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  • Gavin Scott

This Week In 1980: April 13, 1980

In my 1995 flashbacks, we recently saw that despite going on to become one of this country's defining musical moments, Christine Anu's cover of "Island Home" failed to make much of an impression on the ARIA chart. Fifteen years earlier, another song that is inextricably linked with Australia's self-identity flopped just as monumentally.


This Peter Allen song didn't find a home in very many Australians' record collections

Whereas Christine Anu was an emerging artist, the man behind the song that would go to be considered as something of a national anthem was incredibly well known. So why did his patriotic single bomb so badly?


A song that was doing anything but bomb stayed at number 1 this week in 1980. "Crazy Little Thing Called Love" by Queen spent its seventh and final week in the top spot.

Off The Chart

Number 100 "It's My House" by Diana Ross

Peak: number 71

The former Supreme hadn't had a big hit in Australia in ages, and this final single from The Boss, written and produced by Ashford & Simpson, was just the latest to miss the mark. Things would dramatically improve later in the year.

Number 97 "Married Women" by Grand Junction

Peak: number 63

The first single released by this Australian country band was their only record to reach the top 100. Apparently, Grand Junction received their break thanks to a radio station in Tamworth.

Number 92 "I Still Call Australia Home" by Peter Allen

Peak: number 72

Given Australia wasn't shy of sending a patriotic tune like "C'mon Aussie C'mon" to number 1, I'm astounded this song, which has become almost a second national anthem in the years since, didn't do better on the chart. But then again, Peter Allen only had two hit singles locally - "The More I See You", which reached number 10, and chart-topper "I Go To Rio" - and this was the first of three tracks to stall in the 70s. Written in record time while on the road, "I Still Call Australia Home" received a rapturous reception when performed live, but is another example of a future classic being spurned by record buyers.

New Entries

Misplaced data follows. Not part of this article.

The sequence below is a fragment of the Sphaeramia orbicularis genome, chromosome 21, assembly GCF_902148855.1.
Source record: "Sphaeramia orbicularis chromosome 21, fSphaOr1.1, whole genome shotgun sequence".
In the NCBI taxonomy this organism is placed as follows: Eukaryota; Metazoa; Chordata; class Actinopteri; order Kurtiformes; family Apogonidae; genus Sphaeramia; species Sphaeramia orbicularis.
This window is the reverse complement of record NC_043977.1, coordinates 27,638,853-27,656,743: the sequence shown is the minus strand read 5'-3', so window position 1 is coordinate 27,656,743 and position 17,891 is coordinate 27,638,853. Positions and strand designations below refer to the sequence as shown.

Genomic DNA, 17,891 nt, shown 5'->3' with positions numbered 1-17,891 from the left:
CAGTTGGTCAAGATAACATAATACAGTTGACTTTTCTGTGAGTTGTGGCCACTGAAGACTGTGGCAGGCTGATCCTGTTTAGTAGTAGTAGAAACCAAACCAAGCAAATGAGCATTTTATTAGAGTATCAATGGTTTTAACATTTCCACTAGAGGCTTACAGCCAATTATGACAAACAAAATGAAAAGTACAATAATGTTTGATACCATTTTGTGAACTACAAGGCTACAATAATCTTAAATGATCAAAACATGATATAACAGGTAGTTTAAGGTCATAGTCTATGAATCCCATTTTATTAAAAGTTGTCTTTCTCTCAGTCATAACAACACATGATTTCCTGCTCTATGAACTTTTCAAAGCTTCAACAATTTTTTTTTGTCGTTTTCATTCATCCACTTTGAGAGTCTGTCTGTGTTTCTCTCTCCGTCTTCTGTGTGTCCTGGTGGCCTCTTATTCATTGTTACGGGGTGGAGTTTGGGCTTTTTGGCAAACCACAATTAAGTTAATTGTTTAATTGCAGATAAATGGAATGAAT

Number 50 "A Message To You Rudy" by The Specials

Peak: number 29

Much more successful in the UK, where they managed eight top 10 singles (including two number 1s), The Specials only graced the Australian top 50 this one time. Produced by Elvis Costello, the 2 Tone band's remake of a song originally released by reggae artist Dandy Livingstone performed considerably better locally than the politically motivated "Ghost Town" and "Nelson Mandela", which would both peaked in the 60s.



Number 48 "The Ballad Of Lucy Jordan" by Marianne Faithfull

Peak: number 48

Her biggest hit had come 15 years earlier with the Jackie DeShannon-written "Come And Stay With Me", and after a tumultuous 1970s which saw her battling addiction and an eating disorder, and being homeless, Marianne Faithfull made a major comeback with her seventh album, Broken English. This remake of a song first recorded by Dr Hook & The Medicine Show brought her back to the Australian top 50 for the first time since 1967, and although it and the album were only modest hits in Australia, the project was critically acclaimed and resulted in Marianne's only Grammy nomination.

Number 45 "An American Dream" by The Dirt Band

Peak: number 45

The week's third new entry was also another remake of an obscure song - in this case, "An American Dream" had been released by its writer, Rodney Crowell, in 1978 under a slightly different title. Speaking of altered nomenclature, this cover provided The Dirt Band with their first (and only) hit under that name, but they had previously peaked at number 15 in 1971 as Nitty Gritty Dirt Band with their version of "Mr Bojangles".

Number 43 "Refugee" by Tom Petty & The Heartbreakers

Peak: number 24

The only one of this week's new entries that I am familiar with was also the week's biggest hit - the breakthrough single for Tom Petty & The Heartbreakers. Taken from the band's third album, Damn The Torpedoes, "Refugee" became their first top 50 appearance locally, having just missed the top 50 with debut single "Breakdown" in 1978. Tom was involved in some complicated wrangling with record companies in the lead-up to this album, which he said influenced the "defiant" feel of tracks like "Refugee".

Listen to this week's new entries on my Spotify playlist of all the top 50 hits from 1980 (updated weekly):

Next week: my favourite song from 1980 arrives, as does a song I liked when it was remixed in 1996 (and then came back and discovered the original). Plus, the biggest hit by a guy kids my age (at the time) were more familiar with from Saturday morning TV.


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